That was the sum of our achievement. We had reached in July last the high-water mark of what we could do in the way of economic and military resistance. The British had a bad case. World sympathy was not with them. They had been oppressing us with murderous violence.
At the same time they preached elsewhere the new world doctrine of government by consent of the governed. They, too, had reached their high-water mark. They had the power, the force, the armament, to re-conquer us, but they hesitated to exercise that power without getting a world mandate.
But, though they had failed in their present attempt, their troops were still in possession of our island. At the time of the Truce they were, in fact, drafting additional and huge levies into Ireland. We had recognised our inability to beat the British out of Ireland, and we recognised what that inability meant.
Writing in the weekly called The Republic of Ireland on 21st February last, Mr. Barton, a former member of the Dáil Cabinet, stated, that, before the Truce of July 11th it ‘had become plain that it was physically impossible to secure Ireland’s ideal of a completely isolated Republic otherwise than by driving the overwhelmingly superior British forces out of the country’.
We also recognised facts in regard to North-East Ulster. We clearly recognised that our national view was not shared by the majority in the four north-eastern counties. We knew that the majority had refused to give allegiance to an Irish Republic.
Before we entered the Conference we realised these facts among ourselves. We had abandoned, for the time being, the hope of achieving the ideal of independence under the Republican form. It is clear, that the British on their side knew that unless we obtained a real, substantial freedom we would resist to the end at no matter what cost. But they also knew that they could make a generous settlement with us.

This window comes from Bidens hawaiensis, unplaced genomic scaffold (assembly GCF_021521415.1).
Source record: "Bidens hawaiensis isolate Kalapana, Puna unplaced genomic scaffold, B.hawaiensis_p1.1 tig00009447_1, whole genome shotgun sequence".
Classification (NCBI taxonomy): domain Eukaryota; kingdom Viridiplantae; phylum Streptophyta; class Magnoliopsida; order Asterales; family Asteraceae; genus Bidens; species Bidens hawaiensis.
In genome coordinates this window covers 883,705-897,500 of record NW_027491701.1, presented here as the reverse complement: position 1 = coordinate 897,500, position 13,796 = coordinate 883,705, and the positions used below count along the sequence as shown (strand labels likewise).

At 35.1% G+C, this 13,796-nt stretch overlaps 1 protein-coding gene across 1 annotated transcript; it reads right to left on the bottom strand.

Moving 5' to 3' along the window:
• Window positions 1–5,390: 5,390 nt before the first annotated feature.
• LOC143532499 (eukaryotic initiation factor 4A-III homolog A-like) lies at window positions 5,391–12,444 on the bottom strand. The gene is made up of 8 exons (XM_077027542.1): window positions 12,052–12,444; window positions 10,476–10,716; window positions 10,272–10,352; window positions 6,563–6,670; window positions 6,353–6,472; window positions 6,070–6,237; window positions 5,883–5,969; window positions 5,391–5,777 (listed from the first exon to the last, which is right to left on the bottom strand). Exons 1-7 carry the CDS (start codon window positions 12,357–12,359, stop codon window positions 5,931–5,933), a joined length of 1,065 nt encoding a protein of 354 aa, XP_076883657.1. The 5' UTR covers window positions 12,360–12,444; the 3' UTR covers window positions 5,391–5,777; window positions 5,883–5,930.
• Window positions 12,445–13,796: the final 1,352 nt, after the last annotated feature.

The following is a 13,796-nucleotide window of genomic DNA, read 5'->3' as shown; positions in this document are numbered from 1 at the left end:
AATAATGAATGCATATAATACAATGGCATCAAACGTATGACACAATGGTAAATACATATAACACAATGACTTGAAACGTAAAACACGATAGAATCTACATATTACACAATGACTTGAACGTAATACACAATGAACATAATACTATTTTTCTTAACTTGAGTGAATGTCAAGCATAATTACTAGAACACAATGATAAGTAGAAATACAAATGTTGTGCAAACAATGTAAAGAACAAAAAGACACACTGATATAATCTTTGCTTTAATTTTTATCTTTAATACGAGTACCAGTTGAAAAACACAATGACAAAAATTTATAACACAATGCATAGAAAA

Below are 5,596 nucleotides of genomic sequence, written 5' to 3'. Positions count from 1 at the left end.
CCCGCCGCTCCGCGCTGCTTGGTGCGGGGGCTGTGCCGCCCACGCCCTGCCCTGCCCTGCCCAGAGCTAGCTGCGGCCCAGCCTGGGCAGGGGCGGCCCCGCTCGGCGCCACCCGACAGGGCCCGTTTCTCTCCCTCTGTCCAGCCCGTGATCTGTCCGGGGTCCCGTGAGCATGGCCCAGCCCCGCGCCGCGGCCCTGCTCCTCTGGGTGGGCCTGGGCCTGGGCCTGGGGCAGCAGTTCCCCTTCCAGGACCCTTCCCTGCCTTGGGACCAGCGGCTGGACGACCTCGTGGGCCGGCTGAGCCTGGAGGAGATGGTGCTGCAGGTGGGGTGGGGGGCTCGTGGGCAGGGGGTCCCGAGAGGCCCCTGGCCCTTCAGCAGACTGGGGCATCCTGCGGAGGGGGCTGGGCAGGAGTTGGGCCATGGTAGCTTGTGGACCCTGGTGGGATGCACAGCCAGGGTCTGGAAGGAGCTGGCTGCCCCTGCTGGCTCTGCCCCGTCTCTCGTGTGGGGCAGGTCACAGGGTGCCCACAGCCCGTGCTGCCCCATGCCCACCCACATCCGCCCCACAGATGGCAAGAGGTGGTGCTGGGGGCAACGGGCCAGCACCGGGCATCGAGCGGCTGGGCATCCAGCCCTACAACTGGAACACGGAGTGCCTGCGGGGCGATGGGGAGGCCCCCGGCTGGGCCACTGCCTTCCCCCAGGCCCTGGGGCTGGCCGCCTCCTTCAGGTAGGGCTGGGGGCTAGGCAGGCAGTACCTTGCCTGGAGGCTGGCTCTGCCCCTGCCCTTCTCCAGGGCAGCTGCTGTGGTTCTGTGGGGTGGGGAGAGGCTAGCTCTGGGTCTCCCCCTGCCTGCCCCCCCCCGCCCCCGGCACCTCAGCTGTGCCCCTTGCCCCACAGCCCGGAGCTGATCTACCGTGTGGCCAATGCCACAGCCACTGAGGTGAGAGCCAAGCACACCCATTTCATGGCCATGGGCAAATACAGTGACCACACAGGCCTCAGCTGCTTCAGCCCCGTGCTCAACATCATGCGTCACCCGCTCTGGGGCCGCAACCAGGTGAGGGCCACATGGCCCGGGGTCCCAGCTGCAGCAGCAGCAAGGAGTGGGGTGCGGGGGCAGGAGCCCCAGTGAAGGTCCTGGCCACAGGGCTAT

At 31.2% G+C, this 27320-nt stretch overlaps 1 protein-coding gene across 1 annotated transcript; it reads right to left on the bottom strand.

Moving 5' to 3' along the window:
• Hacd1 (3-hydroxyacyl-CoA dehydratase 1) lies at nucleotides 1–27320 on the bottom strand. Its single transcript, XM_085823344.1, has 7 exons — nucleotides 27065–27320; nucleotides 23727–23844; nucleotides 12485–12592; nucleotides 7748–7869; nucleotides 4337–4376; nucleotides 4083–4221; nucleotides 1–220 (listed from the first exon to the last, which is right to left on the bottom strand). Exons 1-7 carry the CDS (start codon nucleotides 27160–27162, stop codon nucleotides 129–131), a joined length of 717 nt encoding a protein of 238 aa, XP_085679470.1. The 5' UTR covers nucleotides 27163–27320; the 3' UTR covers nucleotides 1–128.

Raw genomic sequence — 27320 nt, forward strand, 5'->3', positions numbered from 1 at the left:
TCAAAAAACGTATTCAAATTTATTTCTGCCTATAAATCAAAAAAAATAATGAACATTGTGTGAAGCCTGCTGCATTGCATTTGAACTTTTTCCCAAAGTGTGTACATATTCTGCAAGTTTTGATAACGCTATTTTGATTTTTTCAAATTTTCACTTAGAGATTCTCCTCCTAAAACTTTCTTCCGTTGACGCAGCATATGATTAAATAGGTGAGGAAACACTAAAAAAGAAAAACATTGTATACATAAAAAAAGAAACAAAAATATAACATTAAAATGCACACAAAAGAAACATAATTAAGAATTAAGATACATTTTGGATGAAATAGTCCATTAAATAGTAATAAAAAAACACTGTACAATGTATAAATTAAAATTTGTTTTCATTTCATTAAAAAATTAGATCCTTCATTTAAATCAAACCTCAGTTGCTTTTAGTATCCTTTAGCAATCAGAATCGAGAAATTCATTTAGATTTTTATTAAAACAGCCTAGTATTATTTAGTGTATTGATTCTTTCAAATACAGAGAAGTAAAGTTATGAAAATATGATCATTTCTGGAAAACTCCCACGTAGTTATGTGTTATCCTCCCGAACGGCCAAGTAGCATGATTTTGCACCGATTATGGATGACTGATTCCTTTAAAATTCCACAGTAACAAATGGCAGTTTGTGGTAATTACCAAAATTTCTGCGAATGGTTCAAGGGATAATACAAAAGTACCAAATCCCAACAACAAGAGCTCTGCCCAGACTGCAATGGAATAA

They knew equally well that an offer of such a settlement would disarm the world criticism which could no longer be ignored. They knew they could do these two major things and still preserve the nations of the British Commonwealth from violent disruption.
The British believed (and still believe) that they need not, and could not, acquiesce in secession by us, that they need not, and could not, acquiesce in the establishment of a Republican government so close to their own shores. This would be regarded by them as a challenge—a defiance which would be a danger to the very safety of England herself. It would be presented in this light to the people of England.
It would be represented as a disruption of the British Empire and would form a headline for other places. South Africa would be the first to follow our example and Britain’s security and prestige would be gone. The British spokesmen believed they dared not agree to such a forcible breaking away. It would show not only their Empire to be intolerable, but themselves feeble and futile.
Looking forward through the operation of world forces to the development of freedom, it is certain that at some time acquiescence in the ultimate separation of the units will come.
The American colonies of Britain got their freedom by a successful war. Canada, South Africa, and the other States of the British Commonwealth are approaching the same end by peaceful growth.
In this Britain acquiesces. Separation by peaceful stages of evolution does not expose her and does not endanger her. In judging the merits, in examining the details, of the peace we brought back these factors must be taken into consideration.